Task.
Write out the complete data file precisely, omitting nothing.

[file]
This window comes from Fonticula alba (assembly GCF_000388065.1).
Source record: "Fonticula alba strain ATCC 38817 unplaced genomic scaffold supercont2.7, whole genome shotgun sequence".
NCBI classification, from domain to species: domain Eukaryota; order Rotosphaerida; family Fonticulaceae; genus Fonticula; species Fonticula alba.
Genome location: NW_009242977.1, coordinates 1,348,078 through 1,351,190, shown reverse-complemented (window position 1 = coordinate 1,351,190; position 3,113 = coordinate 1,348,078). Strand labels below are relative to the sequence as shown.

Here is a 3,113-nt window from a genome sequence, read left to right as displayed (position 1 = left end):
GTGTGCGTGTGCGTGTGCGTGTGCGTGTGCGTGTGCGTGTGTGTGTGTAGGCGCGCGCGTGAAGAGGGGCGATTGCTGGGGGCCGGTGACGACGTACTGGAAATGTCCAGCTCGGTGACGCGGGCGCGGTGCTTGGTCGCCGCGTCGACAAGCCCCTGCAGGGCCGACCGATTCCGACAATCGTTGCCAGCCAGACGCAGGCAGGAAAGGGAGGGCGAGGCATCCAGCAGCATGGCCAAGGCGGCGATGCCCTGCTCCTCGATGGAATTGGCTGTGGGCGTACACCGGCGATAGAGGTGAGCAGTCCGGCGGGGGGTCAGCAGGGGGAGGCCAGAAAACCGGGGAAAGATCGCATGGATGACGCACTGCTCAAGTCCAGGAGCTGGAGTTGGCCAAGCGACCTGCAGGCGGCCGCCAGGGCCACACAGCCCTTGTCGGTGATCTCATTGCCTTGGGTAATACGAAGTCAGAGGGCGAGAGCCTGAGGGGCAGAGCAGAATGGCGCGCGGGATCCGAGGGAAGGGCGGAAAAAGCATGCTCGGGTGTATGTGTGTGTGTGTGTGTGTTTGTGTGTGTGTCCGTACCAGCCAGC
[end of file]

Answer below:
This window comes from Fonticula alba (assembly GCF_000388065.1).
Source record: "Fonticula alba strain ATCC 38817 unplaced genomic scaffold supercont2.7, whole genome shotgun sequence".
NCBI classification, from domain to species: domain Eukaryota; order Rotosphaerida; family Fonticulaceae; genus Fonticula; species Fonticula alba.
Genome location: NW_009242977.1, coordinates 1,348,078 through 1,351,190, shown reverse-complemented (window position 1 = coordinate 1,351,190; position 3,113 = coordinate 1,348,078). Strand labels below are relative to the sequence as shown.

Here is a 3,113-nt window from a genome sequence, read left to right as displayed (position 1 = left end):
GTGTGCGTGTGCGTGTGCGTGTGCGTGTGCGTGTGCGTGTGTGTGTGTAGGCGCGCGCGTGAAGAGGGGCGATTGCTGGGGGCCGGTGACGACGTACTGGAAATGTCCAGCTCGGTGACGCGGGCGCGGTGCTTGGTCGCCGCGTCGACAAGCCCCTGCAGGGCCGACCGATTCCGACAATCGTTGCCAGCCAGACGCAGGCAGGAAAGGGAGGGCGAGGCATCCAGCAGCATGGCCAAGGCGGCGATGCCCTGCTCCTCGATGGAATTGGCTGTGGGCGTACACCGGCGATAGAGGTGAGCAGTCCGGCGGGGGGTCAGCAGGGGGAGGCCAGAAAACCGGGGAAAGATCGCATGGATGACGCACTGCTCAAGTCCAGGAGCTGGAGTTGGCCAAGCGACCTGCAGGCGGCCGCCAGGGCCACACAGCCCTTGTCGGTGATCTCATTGCCTTGGGTAATACGAAGTCAGAGGGCGAGAGCCTGAGGGGCAGAGCAGAATGGCGCGCGGGATCCGAGGGAAGGGCGGAAAAAGCATGCTCGGGTGTATGTGTGTGTGTGTGTGTGTTTGTGTGTGTGTCCGTACCAGCCAGC